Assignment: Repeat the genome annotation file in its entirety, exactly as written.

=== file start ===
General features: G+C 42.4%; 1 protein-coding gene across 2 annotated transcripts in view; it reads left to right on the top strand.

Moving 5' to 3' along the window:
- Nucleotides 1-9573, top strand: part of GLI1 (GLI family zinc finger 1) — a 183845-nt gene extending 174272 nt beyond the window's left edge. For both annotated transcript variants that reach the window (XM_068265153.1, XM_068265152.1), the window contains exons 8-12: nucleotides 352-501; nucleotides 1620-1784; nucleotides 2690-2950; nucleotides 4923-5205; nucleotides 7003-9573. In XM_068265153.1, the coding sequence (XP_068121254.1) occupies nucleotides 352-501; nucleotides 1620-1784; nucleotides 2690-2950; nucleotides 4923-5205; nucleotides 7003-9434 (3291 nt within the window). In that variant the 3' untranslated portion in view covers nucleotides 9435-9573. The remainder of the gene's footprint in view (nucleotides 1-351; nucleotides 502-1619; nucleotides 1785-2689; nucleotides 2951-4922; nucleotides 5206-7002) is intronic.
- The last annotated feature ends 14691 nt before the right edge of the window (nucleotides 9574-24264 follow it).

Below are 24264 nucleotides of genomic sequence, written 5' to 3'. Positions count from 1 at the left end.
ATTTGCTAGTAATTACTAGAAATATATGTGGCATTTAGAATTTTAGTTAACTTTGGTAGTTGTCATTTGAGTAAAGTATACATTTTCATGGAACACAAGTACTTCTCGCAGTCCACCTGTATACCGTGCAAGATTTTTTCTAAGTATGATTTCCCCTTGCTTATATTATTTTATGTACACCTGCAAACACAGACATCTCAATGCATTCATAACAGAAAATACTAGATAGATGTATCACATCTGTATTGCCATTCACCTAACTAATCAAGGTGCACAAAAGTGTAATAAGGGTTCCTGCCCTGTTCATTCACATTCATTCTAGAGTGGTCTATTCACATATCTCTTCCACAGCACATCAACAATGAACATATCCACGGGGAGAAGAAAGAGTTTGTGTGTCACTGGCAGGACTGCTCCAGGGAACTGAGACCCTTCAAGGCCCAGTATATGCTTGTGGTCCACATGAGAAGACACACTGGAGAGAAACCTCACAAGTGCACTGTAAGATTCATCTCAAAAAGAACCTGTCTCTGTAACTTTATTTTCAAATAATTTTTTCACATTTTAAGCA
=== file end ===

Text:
General features: G+C 42.4%; 1 protein-coding gene across 2 annotated transcripts in view; it reads left to right on the top strand.

Moving 5' to 3' along the window:
- Nucleotides 1-9573, top strand: part of GLI1 (GLI family zinc finger 1) — a 183845-nt gene extending 174272 nt beyond the window's left edge. For both annotated transcript variants that reach the window (XM_068265153.1, XM_068265152.1), the window contains exons 8-12: nucleotides 352-501; nucleotides 1620-1784; nucleotides 2690-2950; nucleotides 4923-5205; nucleotides 7003-9573. In XM_068265153.1, the coding sequence (XP_068121254.1) occupies nucleotides 352-501; nucleotides 1620-1784; nucleotides 2690-2950; nucleotides 4923-5205; nucleotides 7003-9434 (3291 nt within the window). In that variant the 3' untranslated portion in view covers nucleotides 9435-9573. The remainder of the gene's footprint in view (nucleotides 1-351; nucleotides 502-1619; nucleotides 1785-2689; nucleotides 2951-4922; nucleotides 5206-7002) is intronic.
- The last annotated feature ends 14691 nt before the right edge of the window (nucleotides 9574-24264 follow it).

Below are 24264 nucleotides of genomic sequence, written 5' to 3'. Positions count from 1 at the left end.
ATTTGCTAGTAATTACTAGAAATATATGTGGCATTTAGAATTTTAGTTAACTTTGGTAGTTGTCATTTGAGTAAAGTATACATTTTCATGGAACACAAGTACTTCTCGCAGTCCACCTGTATACCGTGCAAGATTTTTTCTAAGTATGATTTCCCCTTGCTTATATTATTTTATGTACACCTGCAAACACAGACATCTCAATGCATTCATAACAGAAAATACTAGATAGATGTATCACATCTGTATTGCCATTCACCTAACTAATCAAGGTGCACAAAAGTGTAATAAGGGTTCCTGCCCTGTTCATTCACATTCATTCTAGAGTGGTCTATTCACATATCTCTTCCACAGCACATCAACAATGAACATATCCACGGGGAGAAGAAAGAGTTTGTGTGTCACTGGCAGGACTGCTCCAGGGAACTGAGACCCTTCAAGGCCCAGTATATGCTTGTGGTCCACATGAGAAGACACACTGGAGAGAAACCTCACAAGTGCACTGTAAGATTCATCTCAAAAAGAACCTGTCTCTGTAACTTTATTTTCAAATAATTTTTTCACATTTTAAGCA